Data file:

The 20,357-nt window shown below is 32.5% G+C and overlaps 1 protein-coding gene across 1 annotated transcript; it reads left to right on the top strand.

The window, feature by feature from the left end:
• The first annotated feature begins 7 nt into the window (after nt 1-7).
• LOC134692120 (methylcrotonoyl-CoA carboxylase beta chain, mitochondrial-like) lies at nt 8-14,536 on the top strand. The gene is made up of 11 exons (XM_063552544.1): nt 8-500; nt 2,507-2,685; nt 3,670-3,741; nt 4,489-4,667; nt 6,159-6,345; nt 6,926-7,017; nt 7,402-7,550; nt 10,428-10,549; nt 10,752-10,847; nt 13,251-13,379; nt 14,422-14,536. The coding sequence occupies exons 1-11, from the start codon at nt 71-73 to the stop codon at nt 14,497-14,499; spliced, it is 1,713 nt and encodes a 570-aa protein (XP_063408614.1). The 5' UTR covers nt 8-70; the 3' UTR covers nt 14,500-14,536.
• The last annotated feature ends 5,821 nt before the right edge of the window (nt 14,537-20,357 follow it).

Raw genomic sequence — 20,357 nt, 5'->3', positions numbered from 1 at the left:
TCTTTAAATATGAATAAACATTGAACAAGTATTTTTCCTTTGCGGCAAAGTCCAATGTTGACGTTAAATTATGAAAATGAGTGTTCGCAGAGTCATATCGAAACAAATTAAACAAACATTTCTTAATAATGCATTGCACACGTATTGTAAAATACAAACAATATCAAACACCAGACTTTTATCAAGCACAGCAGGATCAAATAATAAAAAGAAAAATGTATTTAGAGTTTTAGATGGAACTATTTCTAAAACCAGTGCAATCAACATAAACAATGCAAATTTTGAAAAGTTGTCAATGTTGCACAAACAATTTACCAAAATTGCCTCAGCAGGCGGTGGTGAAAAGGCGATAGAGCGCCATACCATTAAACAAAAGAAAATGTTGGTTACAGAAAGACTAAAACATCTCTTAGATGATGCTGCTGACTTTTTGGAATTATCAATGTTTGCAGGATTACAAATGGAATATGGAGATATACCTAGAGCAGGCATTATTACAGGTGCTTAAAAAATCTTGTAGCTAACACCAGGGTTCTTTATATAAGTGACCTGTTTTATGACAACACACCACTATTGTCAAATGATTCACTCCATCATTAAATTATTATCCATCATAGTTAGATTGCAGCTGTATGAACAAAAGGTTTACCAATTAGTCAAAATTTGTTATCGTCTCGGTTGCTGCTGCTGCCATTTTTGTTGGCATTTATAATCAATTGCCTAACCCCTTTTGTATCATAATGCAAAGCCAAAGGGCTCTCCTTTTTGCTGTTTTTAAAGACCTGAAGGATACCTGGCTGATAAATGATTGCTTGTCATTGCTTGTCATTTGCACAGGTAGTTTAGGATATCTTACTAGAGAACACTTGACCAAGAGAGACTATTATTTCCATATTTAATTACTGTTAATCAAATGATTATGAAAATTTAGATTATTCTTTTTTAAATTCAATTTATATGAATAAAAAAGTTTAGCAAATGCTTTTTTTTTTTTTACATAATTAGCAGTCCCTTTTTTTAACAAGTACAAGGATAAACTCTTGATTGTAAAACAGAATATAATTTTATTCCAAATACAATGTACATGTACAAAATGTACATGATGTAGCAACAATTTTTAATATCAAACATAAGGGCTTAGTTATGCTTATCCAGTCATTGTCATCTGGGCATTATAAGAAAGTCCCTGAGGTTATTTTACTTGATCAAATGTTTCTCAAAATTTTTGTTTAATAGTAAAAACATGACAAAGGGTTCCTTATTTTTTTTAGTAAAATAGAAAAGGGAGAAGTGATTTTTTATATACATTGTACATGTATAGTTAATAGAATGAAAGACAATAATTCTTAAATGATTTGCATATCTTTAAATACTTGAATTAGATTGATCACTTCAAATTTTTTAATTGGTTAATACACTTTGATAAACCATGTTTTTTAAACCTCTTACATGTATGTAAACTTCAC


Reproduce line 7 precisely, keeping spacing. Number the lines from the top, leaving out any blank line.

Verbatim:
TCTTTAAATATGAATAAACATTGAACAAGTATTTTTCCTTTGCGGCAAAGTCCAATGTTGACGTTAAATTATGAAAATGAGTGTTCGCAGAGTCATATCGAAACAAATTAAACAAACATTTCTTAATAATGCATTGCACACGTATTGTAAAATACAAACAATATCAAACACCAGACTTTTATCAAGCACAGCAGGATCAAATAATAAAAAGAAAAATGTATTTAGAGTTTTAGATGGAACTATTTCTAAAACCAGTGCAATCAACATAAACAATGCAAATTTTGAAAAGTTGTCAATGTTGCACAAACAATTTACCAAAATTGCCTCAGCAGGCGGTGGTGAAAAGGCGATAGAGCGCCATACCATTAAACAAAAGAAAATGTTGGTTACAGAAAGACTAAAACATCTCTTAGATGATGCTGCTGACTTTTTGGAATTATCAATGTTTGCAGGATTACAAATGGAATATGGAGATATACCTAGAGCAGGCATTATTACAGGTGCTTAAAAAATCTTGTAGCTAACACCAGGGTTCTTTATATAAGTGACCTGTTTTATGACAACACACCACTATTGTCAAATGATTCACTCCATCATTAAATTATTATCCATCATAGTTAGATTGCAGCTGTATGAACAAAAGGTTTACCAATTAGTCAAAATTTGTTATCGTCTCGGTTGCTGCTGCTGCCATTTTTGTTGGCATTTATAATCAATTGCCTAACCCCTTTTGTATCATAATGCAAAGCCAAAGGGCTCTCCTTTTTGCTGTTTTTAAAGACCTGAAGGATACCTGGCTGATAAATGATTGCTTGTCATTGCTTGTCATTTGCACAGGTAGTTTAGGATATCTTACTAGAGAACACTTGACCAAGAGAGACTATTATTTCCATATTTAATTACTGTTAATCAAATGATTATGAAAATTTAGATTATTCTTTTTTAAATTCAATTTATATGAATAAAAAAGTTTAGCAAATGCTTTTTTTTTTTTTACATAATTAGCAGTCCCTTTTTTTAACAAGTACAAGGATAAACTCTTGATTGTAAAACAGAATATAATTTTATTCCAAATACAATGTACATGTACAAAATGTACATGATGTAGCAACAATTTTTAATATCAAACATAAGGGCTTAGTTATGCTTATCCAGTCATTGTCATCTGGGCATTATAAGAAAGTCCCTGAGGTTATTTTACTTGATCAAATGTTTCTCAAAATTTTTGTTTAATAGTAAAAACATGACAAAGGGTTCCTTATTTTTTTTAGTAAAATAGAAAAGGGAGAAGTGATTTTTTATATACATTGTACATGTATAGTTAATAGAATGAAAGACAATAATTCTTAAATGATTTGCATATCTTTAAATACTTGAATTAGATTGATCACTTCAAATTTTTTAATTGGTTAATACACTTTGATAAACCATGTTTTTTAAACCTCTTACATGTATGTAAACTTCAC